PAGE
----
At 05:19 PM 3/11/00 -0500, firstname.lastname@example.org wrote:
>> In a message dated 3/10/00 1:24:34 AM Central Standard Time,
>> email@example.com writes:
>> > What are the tax rules for exchanging houses?
>> > How about international exchanges?
>> > What are the barter-regulating laws in general?
>> I'm no tax lawyer (perhaps THAT is the lowest form of life), but the US tax
>> system is designed -- in theory -- to "capture" income and capital gains
>> in-kind exchanges.
>Thats what I want to know. If two people agree to an exchange where no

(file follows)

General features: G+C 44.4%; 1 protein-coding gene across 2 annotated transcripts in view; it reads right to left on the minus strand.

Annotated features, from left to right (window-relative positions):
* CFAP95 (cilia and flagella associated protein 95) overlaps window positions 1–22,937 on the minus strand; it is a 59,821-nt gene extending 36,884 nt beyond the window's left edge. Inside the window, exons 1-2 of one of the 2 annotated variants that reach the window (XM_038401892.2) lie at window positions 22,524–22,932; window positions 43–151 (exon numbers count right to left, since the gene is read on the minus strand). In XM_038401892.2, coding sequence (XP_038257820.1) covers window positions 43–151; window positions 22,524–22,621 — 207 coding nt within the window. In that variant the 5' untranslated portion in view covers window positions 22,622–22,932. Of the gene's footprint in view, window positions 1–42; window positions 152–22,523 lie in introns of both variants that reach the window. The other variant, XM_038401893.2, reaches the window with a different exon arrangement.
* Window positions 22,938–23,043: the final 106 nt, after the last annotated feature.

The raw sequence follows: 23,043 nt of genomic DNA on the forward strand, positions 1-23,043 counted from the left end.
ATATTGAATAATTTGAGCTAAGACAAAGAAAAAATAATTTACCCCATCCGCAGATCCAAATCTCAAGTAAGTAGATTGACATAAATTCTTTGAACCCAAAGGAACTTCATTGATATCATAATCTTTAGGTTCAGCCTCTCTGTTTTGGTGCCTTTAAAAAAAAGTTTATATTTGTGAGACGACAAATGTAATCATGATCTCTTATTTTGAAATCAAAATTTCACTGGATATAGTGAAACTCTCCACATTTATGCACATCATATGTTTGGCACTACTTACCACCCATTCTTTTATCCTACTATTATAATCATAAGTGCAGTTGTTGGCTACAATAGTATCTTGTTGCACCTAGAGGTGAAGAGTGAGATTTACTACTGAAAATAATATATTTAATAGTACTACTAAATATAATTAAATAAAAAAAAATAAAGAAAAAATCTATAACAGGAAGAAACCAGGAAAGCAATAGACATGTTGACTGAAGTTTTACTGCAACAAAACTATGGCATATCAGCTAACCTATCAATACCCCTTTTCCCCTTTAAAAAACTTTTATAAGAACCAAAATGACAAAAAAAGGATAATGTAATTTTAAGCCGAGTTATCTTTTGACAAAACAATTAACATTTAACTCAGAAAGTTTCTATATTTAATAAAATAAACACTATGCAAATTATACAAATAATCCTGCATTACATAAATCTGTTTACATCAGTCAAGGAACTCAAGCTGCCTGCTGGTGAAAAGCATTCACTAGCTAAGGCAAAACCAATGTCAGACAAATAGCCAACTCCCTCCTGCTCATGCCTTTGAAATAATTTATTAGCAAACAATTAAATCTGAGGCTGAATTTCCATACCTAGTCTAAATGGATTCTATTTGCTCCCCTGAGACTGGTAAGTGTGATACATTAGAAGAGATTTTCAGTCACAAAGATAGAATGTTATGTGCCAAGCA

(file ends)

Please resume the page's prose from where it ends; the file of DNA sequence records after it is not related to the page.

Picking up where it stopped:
>cash changes hands, then presumably its an even trade, i.e. no income or
>capital gain is realized. If this is so, how can it be taxed?
interesting. if even trades are taxable, which they seem to be (in that
people with guns will kick your ass if you don't pay up, and you are worth
the cost of hiring the people with guns...), is that not saying that, say,
conversations are taxable? in a conversation, information is traded, which
is presumably of some value to both conversers... taxing even trades seems
like having as an axiom "1=0." it seems to make everything equal for
purposes of taxation...
This archive was generated by hypermail 2b29 : Thu Jul 27 2000 - 14:04:53 MDT